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forget the dark cloud of Providence which once hung over our earthly prospects, and seemed to threaten that it should never be light, Oh! how should a remembrance of the great and wonderful things the LORD hath done for us, incline our hearts to trust him with all future events! but I want to learn this lesson daily.-Lord increase our faith! Remember your unworthy wife in all your petitions at a throne of grace, as she does you; and, if possible, with equal feelings of love and affection. I ask not for greater. I hope to hear from you to-morrow, and beg you to believe me, Your truly affectionate wife,

M. C.

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TO I thank you for your very affectionate letter; and have no doubt but you will be

lieve, it afforded me pleasure to find that upon the whole, it was better with you than it had been.

Oh! how many mercies have we to be thankful for!-How are they heightened, by comparing our situation and circumstances with thousands and tens of thousands in the world !-How are they enlarged indeed, when we reflect on present ease and past pain of either body or mind, through the which we have been brought !

The LORD increase our thankfulness for the past, our faith for the future!—May we learn to live, as dependent creatures ought to do, on him by the day—then shall we not be over anxiously concerned about the uncertain to-morrow, which may never be ours. We shall have a sweet peace and tranquillity of mind, which none but he who feels it knows. The LORD grant it to you and to me, more abundantly!

As an individual, when I consider how

tenderly I have been dealt with in every respect, I can but be amazed, and say, why me? LORD, why me?-When I reflect on what great things the LORD hath done for me, especially of late, I hope I feel a grateful heart.—How have I been favoured as a wife, and now as a mother!—And here I can but tell you how differently the LORD has seen fit in his righteous Providence to act towards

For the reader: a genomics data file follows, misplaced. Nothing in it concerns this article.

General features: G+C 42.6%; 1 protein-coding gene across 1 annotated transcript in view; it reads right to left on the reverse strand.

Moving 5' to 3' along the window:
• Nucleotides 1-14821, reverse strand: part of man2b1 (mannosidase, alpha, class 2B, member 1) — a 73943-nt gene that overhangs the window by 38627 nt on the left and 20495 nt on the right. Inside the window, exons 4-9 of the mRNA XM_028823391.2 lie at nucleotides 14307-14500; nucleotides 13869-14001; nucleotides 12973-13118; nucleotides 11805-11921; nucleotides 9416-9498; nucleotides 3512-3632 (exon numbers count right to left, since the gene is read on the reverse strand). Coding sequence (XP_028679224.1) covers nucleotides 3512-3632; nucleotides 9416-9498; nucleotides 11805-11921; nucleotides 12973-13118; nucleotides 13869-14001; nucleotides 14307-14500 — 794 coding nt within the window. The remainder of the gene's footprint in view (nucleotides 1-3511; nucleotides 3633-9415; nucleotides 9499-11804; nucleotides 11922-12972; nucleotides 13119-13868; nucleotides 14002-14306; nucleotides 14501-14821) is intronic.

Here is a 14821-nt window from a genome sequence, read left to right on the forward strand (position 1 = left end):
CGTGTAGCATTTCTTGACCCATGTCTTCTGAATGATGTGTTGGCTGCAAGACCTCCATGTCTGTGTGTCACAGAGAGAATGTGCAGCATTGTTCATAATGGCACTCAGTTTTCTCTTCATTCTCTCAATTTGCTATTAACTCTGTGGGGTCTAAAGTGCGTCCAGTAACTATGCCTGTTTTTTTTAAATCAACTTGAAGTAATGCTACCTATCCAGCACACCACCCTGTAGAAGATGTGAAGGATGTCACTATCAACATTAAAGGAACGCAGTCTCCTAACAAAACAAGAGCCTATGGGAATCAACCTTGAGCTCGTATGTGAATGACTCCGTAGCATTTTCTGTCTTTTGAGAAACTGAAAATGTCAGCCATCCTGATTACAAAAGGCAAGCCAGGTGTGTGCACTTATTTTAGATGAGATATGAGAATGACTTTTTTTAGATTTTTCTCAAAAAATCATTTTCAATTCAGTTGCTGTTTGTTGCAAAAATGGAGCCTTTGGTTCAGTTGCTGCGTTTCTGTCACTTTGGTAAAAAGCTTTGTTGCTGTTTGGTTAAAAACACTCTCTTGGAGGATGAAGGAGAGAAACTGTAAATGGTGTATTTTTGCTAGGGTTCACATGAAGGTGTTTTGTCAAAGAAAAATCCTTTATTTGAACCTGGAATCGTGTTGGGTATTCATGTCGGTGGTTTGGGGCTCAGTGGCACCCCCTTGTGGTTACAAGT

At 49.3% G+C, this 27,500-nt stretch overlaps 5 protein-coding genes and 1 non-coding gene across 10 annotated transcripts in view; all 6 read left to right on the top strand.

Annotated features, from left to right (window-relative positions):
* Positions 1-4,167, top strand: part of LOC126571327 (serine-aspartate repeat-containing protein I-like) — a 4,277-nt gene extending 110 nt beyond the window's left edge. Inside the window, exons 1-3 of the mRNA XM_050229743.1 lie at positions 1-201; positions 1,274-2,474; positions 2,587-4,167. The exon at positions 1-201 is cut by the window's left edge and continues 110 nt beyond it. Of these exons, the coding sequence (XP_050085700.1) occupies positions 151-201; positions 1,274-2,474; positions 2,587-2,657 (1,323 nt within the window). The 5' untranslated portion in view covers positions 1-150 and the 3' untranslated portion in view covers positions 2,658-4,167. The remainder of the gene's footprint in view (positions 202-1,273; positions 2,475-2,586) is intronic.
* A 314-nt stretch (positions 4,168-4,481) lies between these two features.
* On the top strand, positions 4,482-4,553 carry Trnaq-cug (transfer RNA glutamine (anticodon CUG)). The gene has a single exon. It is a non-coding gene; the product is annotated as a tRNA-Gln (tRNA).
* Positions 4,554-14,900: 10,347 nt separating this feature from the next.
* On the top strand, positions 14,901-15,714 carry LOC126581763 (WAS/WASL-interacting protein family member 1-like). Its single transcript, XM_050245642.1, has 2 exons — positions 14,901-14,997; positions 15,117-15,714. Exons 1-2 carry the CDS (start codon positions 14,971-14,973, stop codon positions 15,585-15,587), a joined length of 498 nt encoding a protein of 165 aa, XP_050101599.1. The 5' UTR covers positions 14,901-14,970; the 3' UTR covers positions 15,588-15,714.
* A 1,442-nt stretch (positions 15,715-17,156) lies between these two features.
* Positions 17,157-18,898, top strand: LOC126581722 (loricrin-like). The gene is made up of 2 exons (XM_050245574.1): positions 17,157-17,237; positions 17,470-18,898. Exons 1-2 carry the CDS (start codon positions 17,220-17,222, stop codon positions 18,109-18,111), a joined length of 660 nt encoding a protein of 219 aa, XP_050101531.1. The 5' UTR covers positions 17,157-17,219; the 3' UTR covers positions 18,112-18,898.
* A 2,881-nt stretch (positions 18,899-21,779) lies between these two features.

who had indeed a time of sorrow and of difficulty, never I imagine to be forgotten.

Will you not join with me in saying that I have the greatest cause for thankfulness? for who hath made me and mine to differ from others in these respects ? My precious boy, though an uncertain comfort, here today and gone to-morrow, nevertheless gives us every flattering hope of life of life with health too-He scarcely ever ails any thing

I have the greatest pleasure in nursing and doing for him imaginable, and —'s heart too, is not a little drawn out towards him. She deals very kindly and tenderly with him indeed, for which I desire to be thankful. Your's sincerely,

M. C.


20th Feb. 1796. I have been in daily expectation of hearing from you, but till now am without


direct reply to my last, only as I am willing to accept your sentiments of love and affection breathed towards me in your's to -

You must be well assured in your own mind, from my general conduct, that I have a great love and regard for you; and I am as truly persuaded in my own heart, that your's is still as great for me. Under these ideas you cannot wonder that I was hurt-Nay,

put the matter home-place yourself in my situation, and you will easily account for all my feelings.

But, having honestly given you my sentiments on the subject, I desire no more to repeat them, nor even to think of, but to have entirely done with, the matter. You know, as I love


I must be concerned at having given you pain; and very gladly would I mitigate any unpleasant feelings with which you are or may be exercised, if it were in my power: for I can never forget that long, that sweet friendship which has happily subsisted between us for so many years.—No change of circumstance on my part has occasioned this, nor will any in your's. I must still remember the time when we were so situated, that we took sweet counsel together, and walked to the house of God as friends. A recollection of these times knits my very soul afresh to you; and, were you here, I believe I could weep over you with tears of affection; yea, with

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